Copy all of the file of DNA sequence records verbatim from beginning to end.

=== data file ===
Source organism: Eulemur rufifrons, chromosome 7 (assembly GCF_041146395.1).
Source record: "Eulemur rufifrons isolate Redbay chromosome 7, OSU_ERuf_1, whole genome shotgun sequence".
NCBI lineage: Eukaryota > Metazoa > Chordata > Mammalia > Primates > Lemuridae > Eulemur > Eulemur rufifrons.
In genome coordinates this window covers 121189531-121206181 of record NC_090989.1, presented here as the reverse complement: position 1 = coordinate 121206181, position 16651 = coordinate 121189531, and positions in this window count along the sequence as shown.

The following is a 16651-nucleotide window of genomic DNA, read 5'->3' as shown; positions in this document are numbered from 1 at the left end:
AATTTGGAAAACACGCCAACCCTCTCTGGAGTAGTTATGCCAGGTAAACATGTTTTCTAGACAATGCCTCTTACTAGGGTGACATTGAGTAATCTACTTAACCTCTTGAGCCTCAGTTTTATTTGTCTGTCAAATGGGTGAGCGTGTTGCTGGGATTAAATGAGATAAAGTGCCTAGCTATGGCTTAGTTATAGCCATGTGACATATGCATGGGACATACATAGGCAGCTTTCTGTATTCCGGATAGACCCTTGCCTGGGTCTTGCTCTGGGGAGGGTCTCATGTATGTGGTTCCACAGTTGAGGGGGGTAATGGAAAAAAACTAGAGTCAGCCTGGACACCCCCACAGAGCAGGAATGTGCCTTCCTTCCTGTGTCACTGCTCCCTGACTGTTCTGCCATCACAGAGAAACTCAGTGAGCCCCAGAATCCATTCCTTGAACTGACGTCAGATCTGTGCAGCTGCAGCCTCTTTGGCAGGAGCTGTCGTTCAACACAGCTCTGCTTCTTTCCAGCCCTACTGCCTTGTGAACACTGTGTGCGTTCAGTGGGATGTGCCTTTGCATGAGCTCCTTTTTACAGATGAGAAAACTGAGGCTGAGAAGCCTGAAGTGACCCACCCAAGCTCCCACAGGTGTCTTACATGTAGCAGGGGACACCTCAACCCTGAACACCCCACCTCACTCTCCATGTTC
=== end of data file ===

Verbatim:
Source organism: Eulemur rufifrons, chromosome 7 (assembly GCF_041146395.1).
Source record: "Eulemur rufifrons isolate Redbay chromosome 7, OSU_ERuf_1, whole genome shotgun sequence".
NCBI lineage: Eukaryota > Metazoa > Chordata > Mammalia > Primates > Lemuridae > Eulemur > Eulemur rufifrons.
In genome coordinates this window covers 121189531-121206181 of record NC_090989.1, presented here as the reverse complement: position 1 = coordinate 121206181, position 16651 = coordinate 121189531, and positions in this window count along the sequence as shown.

The following is a 16651-nucleotide window of genomic DNA, read 5'->3' as shown; positions in this document are numbered from 1 at the left end:
AATTTGGAAAACACGCCAACCCTCTCTGGAGTAGTTATGCCAGGTAAACATGTTTTCTAGACAATGCCTCTTACTAGGGTGACATTGAGTAATCTACTTAACCTCTTGAGCCTCAGTTTTATTTGTCTGTCAAATGGGTGAGCGTGTTGCTGGGATTAAATGAGATAAAGTGCCTAGCTATGGCTTAGTTATAGCCATGTGACATATGCATGGGACATACATAGGCAGCTTTCTGTATTCCGGATAGACCCTTGCCTGGGTCTTGCTCTGGGGAGGGTCTCATGTATGTGGTTCCACAGTTGAGGGGGGTAATGGAAAAAAACTAGAGTCAGCCTGGACACCCCCACAGAGCAGGAATGTGCCTTCCTTCCTGTGTCACTGCTCCCTGACTGTTCTGCCATCACAGAGAAACTCAGTGAGCCCCAGAATCCATTCCTTGAACTGACGTCAGATCTGTGCAGCTGCAGCCTCTTTGGCAGGAGCTGTCGTTCAACACAGCTCTGCTTCTTTCCAGCCCTACTGCCTTGTGAACACTGTGTGCGTTCAGTGGGATGTGCCTTTGCATGAGCTCCTTTTTACAGATGAGAAAACTGAGGCTGAGAAGCCTGAAGTGACCCACCCAAGCTCCCACAGGTGTCTTACATGTAGCAGGGGACACCTCAACCCTGAACACCCCACCTCACTCTCCATGTTC